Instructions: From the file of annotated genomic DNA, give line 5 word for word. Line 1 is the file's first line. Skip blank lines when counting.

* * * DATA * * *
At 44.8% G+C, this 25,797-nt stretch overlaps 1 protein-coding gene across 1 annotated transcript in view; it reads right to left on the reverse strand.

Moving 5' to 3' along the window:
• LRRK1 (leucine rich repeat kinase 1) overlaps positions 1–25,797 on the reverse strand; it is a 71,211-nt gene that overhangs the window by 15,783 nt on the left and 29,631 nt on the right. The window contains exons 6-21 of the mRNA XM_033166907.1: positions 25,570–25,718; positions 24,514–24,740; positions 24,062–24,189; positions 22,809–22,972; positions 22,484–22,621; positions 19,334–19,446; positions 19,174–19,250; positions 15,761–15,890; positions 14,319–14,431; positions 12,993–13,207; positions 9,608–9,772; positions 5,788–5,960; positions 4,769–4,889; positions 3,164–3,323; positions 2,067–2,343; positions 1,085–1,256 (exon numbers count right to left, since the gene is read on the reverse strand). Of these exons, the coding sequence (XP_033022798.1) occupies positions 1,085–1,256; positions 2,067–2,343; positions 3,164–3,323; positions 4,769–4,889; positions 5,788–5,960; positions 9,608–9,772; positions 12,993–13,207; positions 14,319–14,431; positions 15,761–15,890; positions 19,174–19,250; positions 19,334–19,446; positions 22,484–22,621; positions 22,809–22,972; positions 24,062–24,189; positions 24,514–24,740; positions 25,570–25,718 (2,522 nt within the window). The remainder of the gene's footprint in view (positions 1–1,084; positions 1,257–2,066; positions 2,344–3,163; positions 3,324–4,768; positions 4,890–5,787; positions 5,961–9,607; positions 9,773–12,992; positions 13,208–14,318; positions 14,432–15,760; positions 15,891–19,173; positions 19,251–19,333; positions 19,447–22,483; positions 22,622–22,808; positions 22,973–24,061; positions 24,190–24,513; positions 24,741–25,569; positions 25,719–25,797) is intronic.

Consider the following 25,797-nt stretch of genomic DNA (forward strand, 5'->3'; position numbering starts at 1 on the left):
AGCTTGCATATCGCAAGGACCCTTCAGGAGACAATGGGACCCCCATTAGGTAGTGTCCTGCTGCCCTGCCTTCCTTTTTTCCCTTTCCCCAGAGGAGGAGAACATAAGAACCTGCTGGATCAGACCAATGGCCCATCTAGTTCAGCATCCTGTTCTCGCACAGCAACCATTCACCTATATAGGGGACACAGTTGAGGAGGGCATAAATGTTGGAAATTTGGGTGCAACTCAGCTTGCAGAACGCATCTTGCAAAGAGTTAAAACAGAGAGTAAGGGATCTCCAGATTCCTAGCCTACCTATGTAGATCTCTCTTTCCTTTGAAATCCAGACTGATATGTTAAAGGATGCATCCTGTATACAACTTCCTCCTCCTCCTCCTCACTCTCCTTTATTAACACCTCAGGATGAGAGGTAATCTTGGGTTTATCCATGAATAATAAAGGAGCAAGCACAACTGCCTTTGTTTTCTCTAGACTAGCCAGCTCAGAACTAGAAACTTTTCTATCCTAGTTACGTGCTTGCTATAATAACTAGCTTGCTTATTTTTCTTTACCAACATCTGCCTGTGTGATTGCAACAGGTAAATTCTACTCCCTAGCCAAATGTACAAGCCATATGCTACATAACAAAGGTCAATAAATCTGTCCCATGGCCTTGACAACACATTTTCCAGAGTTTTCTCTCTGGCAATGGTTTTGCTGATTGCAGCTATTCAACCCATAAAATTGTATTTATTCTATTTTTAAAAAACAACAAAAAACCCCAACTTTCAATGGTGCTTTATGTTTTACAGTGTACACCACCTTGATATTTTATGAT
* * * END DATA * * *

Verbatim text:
AGCTTGCATATCGCAAGGACCCTTCAGGAGACAATGGGACCCCCATTAGGTAGTGTCCTGCTGCCCTGCCTTCCTTTTTTCCCTTTCCCCAGAGGAGGAGAACATAAGAACCTGCTGGATCAGACCAATGGCCCATCTAGTTCAGCATCCTGTTCTCGCACAGCAACCATTCACCTATATAGGGGACACAGTTGAGGAGGGCATAAATGTTGGAAATTTGGGTGCAACTCAGCTTGCAGAACGCATCTTGCAAAGAGTTAAAACAGAGAGTAAGGGATCTCCAGATTCCTAGCCTACCTATGTAGATCTCTCTTTCCTTTGAAATCCAGACTGATATGTTAAAGGATGCATCCTGTATACAACTTCCTCCTCCTCCTCCTCACTCTCCTTTATTAACACCTCAGGATGAGAGGTAATCTTGGGTTTATCCATGAATAATAAAGGAGCAAGCACAACTGCCTTTGTTTTCTCTAGACTAGCCAGCTCAGAACTAGAAACTTTTCTATCCTAGTTACGTGCTTGCTATAATAACTAGCTTGCTTATTTTTCTTTACCAACATCTGCCTGTGTGATTGCAACAGGTAAATTCTACTCCCTAGCCAAATGTACAAGCCATATGCTACATAACAAAGGTCAATAAATCTGTCCCATGGCCTTGACAACACATTTTCCAGAGTTTTCTCTCTGGCAATGGTTTTGCTGATTGCAGCTATTCAACCCATAAAATTGTATTTATTCTATTTTTAAAAAACAACAAAAAACCCCAACTTTCAATGGTGCTTTATGTTTTACAGTGTACACCACCTTGATATTTTATGAT